SHELTON, Conn. - American Skandia late last month unveiled a new marketing and advertising campaign targeting investment professionals to reflect a new company-wide focus on helping them meet customer needs rather than promoting individual product lines. The tagline for the new campaign is "Get ahead. We're behind you."
The firm celebrated its new approach and the relaunch of its Web site at its headquarters here on July 24 by treating employees, dressed in denim and company T-shirts, to a live band and free ice cream. Skandia declined to reveal the budget for its new campaign, although industry insiders believe it is in the seven figures.
The fanfare marked the culmination of several months of work to reposition American Skandia. Last year, the company created a new mission statement focusing on the success of investment professionals. In April, the firm announced it would stop selling defined contribution and flexible premium life products to focus on variable annuity, mutual fund and wrap products, which constitute 93% of the company's sales [see MFMN, April 1 2002]. Skandia said the realignment would result in the dismissal of 40 employees, but since then, however, many have been repositioned within the company.
Skandia also said it would hire 15 additional wholesalers to call on banks, key accounts and, most importantly, broker/dealers. Wade Dokken, chief executive officer of American Skandia, announced he wanted to build the industry's largest sales force in the broker/dealer channel. Since then, however, the company has delayed these hiring plans due to market conditions, said Patti Abram, SVP and chief marketing officer.
The company, known for its fast rise in the variable annuity market, had expanded into a variety of products but remains primarily known for its variable annuities. American Skandia is now aligning itself to provide solutions rather than products, Abram said.
Abram started the rebranding process when she assumed the head marketing post 15 months ago, weathering staff and budget cuts in the interim. "We've done this with half the staff," Abram said. The leaner in-house staff has been backed by the advertising campaign, orchestrated by Hunt Adkins of Minneapolis.
In a two-pronged approach, the ads promote either product innovations or brand. "The brand ads are designed to reposition American Skandia not as a variable annuity company but as a financial services company with a unique investment platform [offering] choice, flexibility, 100% objectivity and innovation," Abram said.
One of Skandia's new print advertisements is headlined, "What's Your Measure of Financial Freedom?" The firm's redesigned Web site features the prominent tagline "Get to Your Goal. We'll Help."
As American Skandia has shifted its focus from products to solutions, it has also changed its image to reflect a more encompassing approach. American Skandia has disposed of the "dancing boxes" that symbolized the company's various product lines and once adorned its marketing materials and Web site, Abram said. Although Skandia has retained its blue umbrella logo and "Where to Invest" tagline, the company has done away with the primary colors it used to use in its marketing materials, and now is using warmer color schemes instead. Skandia's Web home page, for instance, prominently features a soft photograph of two people walking on a boardwalk along the grassy knolls of a beach.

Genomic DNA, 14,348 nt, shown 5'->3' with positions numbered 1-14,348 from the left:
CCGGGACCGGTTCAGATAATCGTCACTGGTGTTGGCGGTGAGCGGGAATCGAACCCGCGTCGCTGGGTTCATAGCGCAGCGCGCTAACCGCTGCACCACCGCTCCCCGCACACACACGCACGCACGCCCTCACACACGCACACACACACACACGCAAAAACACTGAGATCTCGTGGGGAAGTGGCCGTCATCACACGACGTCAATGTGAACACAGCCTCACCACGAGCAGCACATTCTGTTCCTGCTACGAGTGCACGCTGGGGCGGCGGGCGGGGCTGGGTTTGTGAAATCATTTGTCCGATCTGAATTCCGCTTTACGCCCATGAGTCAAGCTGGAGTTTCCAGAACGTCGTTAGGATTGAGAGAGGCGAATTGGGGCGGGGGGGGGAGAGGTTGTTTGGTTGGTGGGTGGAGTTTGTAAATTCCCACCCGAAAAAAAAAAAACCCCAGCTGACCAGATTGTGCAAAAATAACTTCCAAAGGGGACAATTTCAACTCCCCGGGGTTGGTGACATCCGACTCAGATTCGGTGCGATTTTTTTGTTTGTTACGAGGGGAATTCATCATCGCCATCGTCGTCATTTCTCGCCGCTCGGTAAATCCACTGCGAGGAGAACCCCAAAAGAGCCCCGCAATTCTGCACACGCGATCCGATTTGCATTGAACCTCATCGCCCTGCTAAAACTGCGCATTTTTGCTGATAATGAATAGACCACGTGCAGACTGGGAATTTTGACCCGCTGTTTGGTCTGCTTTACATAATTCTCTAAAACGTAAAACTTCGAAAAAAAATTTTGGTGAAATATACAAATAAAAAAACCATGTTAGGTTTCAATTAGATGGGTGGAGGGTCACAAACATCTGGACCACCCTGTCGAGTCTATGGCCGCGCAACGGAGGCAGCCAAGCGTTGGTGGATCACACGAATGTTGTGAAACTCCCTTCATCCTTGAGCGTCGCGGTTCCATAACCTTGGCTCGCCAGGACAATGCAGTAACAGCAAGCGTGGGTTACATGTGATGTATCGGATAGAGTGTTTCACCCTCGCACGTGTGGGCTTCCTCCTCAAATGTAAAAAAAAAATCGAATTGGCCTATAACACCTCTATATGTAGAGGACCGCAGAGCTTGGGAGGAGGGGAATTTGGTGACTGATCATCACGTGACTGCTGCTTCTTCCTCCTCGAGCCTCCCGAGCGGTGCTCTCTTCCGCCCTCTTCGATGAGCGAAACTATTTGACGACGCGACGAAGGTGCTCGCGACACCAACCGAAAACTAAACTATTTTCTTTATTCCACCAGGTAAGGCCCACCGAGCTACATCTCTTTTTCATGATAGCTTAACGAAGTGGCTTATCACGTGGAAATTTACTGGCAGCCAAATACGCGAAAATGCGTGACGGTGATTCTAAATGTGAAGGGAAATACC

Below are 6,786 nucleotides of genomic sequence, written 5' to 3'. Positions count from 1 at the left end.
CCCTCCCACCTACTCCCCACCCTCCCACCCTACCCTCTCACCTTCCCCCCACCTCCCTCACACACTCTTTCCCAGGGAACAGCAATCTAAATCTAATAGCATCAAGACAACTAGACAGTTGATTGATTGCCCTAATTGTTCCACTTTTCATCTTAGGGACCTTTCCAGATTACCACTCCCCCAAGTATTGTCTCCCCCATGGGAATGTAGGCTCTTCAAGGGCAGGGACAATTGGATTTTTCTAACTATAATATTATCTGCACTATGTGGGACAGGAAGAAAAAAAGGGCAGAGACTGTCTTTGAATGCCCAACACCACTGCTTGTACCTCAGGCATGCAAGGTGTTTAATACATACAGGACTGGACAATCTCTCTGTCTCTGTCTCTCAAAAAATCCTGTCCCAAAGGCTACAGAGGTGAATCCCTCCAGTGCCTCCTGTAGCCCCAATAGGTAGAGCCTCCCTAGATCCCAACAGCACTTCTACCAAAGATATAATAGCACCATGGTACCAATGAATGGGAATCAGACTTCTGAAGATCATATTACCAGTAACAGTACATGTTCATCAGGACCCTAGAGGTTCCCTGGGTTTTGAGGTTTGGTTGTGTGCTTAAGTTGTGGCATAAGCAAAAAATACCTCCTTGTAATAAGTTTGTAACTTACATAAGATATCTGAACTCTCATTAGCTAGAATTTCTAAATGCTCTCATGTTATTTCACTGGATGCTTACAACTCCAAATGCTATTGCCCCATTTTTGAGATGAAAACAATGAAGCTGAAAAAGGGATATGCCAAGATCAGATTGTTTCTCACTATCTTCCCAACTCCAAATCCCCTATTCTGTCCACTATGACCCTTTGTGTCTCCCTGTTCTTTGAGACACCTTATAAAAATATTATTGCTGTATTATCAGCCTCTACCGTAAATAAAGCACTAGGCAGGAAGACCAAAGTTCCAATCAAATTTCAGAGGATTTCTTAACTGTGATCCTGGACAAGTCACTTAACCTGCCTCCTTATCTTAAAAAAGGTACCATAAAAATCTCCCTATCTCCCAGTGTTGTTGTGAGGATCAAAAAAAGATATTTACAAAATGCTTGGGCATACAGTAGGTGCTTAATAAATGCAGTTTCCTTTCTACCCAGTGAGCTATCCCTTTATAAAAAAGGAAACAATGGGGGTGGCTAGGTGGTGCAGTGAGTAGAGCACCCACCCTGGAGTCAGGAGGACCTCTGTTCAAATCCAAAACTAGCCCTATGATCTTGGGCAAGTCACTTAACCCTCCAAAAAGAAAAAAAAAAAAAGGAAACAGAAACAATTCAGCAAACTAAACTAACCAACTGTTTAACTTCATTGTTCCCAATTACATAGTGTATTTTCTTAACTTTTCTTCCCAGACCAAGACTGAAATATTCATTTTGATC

Also, the company has simplified its marketing materials, making them easier for producers and investors to use and understand. The variable annuity packet used to include a bi-fold folder stuffed with prospectuses and other materials. Now the folder features several built-in pages of general information and a single pocket of loose material, including one-sheet descriptions of various product features.
To keep with the new look, different groups within the company will no longer be able to create their own materials, Abram said.
Some industry observers, however, wonder if the changes at Skandia are simply cosmetic. "If they just change the brand and it's business as usual, it's not going to mean much," said Alan Whitney, VP of marketing consulting at New York-based PrimeLook, which provides branding and marketing services to the financial industry.
Because Skandia is "so clearly defined as a variable annuity shop," the company will have to truly become "a full-service provider" to make a difference to financial intermediaries, Whitney said.
Skandia is making the necessary changes to become a more rounded financial service firm, Abram said, which is why the rebranding campaign has taken a year to put together. Over the past several months, Skandia has held numerous meetings with employees asking them to embrace this new customer-focused mindset, she said.